Instead, this year's Fantastic Four reboot comes off as an overly dark attempt to make these heroes more appealing for mature audiences, which incredibly backfires. There's a large difference between making a movie serious and making a movie unnecessarily depressing and downbeat. Unfortunately the latter is what is the case for this newest Fantastic Four movie. The addition of more realism to the Fantastic Four formula is in itself actually quite welcome if done right: the military of course wanting to get a hold on the FF's new found powers, the drastic change or transformation of the protagonists' bodies being far not as "cool" and "amazing" at first but actually quite scary (sort of like in body horror movies). The realistic tone and directions the origins and story of the Fantastic Four movie takes are not really the problem, but rather that the movie makes aboslutely no real attempt of entertaining you with joyful moments that balance the overwhelmingly depressing and downbeat feel of the movie. Neither the minor comedic attempts in the movie work nor do the only two small and laughably lame action scenes in the movie convince or entertain anybody. It is literally one of the most uneventful and boring superhero movies out there, making the previous Fantastic Four movies feel like huge accomplishments in comparison. 

The Dark Knight Effect - every superhero has to be dark and brooding now.

Aside from nothing of true substance actually happening in the entire movie, there is another huge problem - the characters.
Nothing about these newly introduced and far younger members of the Fantastic Four makes them in any way charismatic or relatable to the audience. Instead of a team with members that occasionally mock each other but still work together greatly as a team, here it feels like the actual Fantastic Four team doesn't even exist or come to life until the last few minutes after the movie's showdown.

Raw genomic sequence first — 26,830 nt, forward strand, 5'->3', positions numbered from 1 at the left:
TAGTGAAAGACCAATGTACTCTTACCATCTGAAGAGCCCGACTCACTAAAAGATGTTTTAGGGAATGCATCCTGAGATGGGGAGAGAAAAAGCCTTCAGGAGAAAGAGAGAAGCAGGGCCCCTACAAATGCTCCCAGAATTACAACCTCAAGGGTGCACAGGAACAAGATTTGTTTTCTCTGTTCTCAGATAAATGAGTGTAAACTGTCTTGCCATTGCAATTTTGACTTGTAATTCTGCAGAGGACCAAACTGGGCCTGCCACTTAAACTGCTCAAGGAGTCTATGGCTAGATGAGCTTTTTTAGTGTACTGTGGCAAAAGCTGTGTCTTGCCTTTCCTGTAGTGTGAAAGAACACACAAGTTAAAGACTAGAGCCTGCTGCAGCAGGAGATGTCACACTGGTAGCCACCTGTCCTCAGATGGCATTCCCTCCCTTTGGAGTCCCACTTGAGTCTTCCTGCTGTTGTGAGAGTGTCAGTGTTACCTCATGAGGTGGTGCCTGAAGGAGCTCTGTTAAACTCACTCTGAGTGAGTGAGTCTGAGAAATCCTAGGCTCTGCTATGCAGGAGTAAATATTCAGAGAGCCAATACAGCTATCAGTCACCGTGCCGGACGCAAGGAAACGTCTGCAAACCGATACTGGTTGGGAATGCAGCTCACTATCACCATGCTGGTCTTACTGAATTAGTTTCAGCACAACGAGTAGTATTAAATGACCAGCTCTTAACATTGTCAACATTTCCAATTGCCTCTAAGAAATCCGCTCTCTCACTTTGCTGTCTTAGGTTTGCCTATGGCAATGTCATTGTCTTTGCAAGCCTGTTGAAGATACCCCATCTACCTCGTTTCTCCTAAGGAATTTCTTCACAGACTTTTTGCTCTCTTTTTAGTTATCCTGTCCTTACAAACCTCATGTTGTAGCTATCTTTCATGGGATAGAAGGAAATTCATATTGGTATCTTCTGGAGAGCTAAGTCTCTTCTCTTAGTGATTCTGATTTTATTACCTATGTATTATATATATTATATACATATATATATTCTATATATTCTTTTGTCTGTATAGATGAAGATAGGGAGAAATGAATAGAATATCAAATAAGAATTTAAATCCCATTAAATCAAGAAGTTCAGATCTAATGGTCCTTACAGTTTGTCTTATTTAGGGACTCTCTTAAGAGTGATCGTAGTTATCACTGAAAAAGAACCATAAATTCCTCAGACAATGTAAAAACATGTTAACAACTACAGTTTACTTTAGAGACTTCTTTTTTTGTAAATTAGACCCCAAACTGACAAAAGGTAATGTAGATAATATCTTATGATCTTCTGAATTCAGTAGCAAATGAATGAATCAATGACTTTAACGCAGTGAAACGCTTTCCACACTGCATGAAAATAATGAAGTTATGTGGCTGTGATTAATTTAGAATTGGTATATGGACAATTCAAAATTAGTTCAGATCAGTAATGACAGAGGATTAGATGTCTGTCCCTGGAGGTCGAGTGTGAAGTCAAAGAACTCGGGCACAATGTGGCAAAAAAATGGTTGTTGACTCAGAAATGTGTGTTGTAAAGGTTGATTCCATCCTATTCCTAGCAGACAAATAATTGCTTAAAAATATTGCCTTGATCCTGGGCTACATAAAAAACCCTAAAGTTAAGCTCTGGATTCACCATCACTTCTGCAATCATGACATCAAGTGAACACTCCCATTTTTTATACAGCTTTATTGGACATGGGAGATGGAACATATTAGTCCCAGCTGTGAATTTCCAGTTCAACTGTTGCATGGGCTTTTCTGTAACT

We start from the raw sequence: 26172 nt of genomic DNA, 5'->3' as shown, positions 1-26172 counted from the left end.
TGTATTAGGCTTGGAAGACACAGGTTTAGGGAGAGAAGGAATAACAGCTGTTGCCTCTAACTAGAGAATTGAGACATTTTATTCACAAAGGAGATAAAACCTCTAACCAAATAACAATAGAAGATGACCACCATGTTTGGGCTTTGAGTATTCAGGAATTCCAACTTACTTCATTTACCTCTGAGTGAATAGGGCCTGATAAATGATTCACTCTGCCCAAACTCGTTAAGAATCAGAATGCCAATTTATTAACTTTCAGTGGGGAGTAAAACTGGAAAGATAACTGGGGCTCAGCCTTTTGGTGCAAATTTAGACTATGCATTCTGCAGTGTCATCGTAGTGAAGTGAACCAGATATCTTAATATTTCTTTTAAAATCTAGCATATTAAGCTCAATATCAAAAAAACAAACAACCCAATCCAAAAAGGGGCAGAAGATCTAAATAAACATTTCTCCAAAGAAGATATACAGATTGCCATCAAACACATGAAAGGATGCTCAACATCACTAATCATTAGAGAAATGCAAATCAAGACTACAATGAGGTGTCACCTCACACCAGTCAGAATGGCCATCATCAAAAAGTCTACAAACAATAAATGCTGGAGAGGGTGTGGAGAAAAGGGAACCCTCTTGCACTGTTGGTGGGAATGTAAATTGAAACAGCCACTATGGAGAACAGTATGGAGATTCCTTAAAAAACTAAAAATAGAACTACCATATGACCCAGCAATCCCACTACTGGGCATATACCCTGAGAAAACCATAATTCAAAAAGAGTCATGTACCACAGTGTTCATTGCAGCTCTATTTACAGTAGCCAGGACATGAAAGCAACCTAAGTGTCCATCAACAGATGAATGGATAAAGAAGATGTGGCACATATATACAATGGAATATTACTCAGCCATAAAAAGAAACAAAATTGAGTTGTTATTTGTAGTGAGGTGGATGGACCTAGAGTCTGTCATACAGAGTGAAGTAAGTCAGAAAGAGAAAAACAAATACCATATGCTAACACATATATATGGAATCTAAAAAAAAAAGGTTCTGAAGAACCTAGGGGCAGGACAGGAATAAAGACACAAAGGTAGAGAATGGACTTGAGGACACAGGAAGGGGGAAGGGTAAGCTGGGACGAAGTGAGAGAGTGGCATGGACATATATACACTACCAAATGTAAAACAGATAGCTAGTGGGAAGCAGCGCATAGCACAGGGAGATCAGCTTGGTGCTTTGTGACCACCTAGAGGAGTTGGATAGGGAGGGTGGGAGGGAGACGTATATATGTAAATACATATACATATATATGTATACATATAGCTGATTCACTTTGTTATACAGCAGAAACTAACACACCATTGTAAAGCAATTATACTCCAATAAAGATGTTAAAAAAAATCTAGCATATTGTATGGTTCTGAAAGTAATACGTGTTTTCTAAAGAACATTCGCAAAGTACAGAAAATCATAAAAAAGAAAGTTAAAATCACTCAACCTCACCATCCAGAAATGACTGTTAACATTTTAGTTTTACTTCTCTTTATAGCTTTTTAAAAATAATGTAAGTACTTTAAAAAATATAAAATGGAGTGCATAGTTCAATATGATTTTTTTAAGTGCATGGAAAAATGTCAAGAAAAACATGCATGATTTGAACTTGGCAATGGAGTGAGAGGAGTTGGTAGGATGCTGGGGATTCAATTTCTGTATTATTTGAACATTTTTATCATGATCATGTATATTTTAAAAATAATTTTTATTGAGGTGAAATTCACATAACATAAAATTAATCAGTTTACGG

Once again bringing up the fact that this movie is only there to set up more sequels, it always feels like these Fantastic Four are just random teens with powers who just so happen to fight the same enemy towards the end with nothing else truely in common. Only occasionally the main outlines of the relations are set but never followed upon on a deeper level. Susan is the adoptive sister of Johnny Storm, Victor Van Doom supposedly had a love relationship with Susan, and Reed and Ben are childhood friends...that's it. What usually is only the basic framework of a movie's character relationships to build upon is the absolute maximum of character insight or development you will get in Fantastic Four.
Making matters worse are some truely ridiculous and illogical plot points uttered by characters in the most serious ways possible to overshadow how little sense they make (for example: Johnny Storm's scientist father is very mad with him constantly taking part in dangerous illegal street races, yet is totally okay and encouraging towards sending his son and daughter into another dimension via a teleporter....?!).
Summed up, you will care about absolutely none of the characters there. And no matter if Johnny Storm is now a black guy or whether the entire team is much younger than usual, the movie does absolutely nothing effective to actually make you like or want to see these characters ever again in another movie.

The posters are the best joke here, since they absolutely never fight in any city.

And then there is Dr. Doom. Well, even considering how much hate Dr. Doom's look already received when the first trailers hit, his new look is have to get used to it. Yet in the light of a more realistic depicition of Dr. Doom's transformation and how he got his metal mask, Fantastic Four actually shows a pretty clever way of how Victor Van Doom came to his infamous look.
As already said, his look, despite being somewhat more grounded, indeed strays away from the original comic book origins of Dr. Doom quite a bit, much like the overall origin of the Fantastic Four's powers (not gained through a space travel but dimensional teleportation travel) and resultingly is guaranteed to become extremely polarizing to say the least.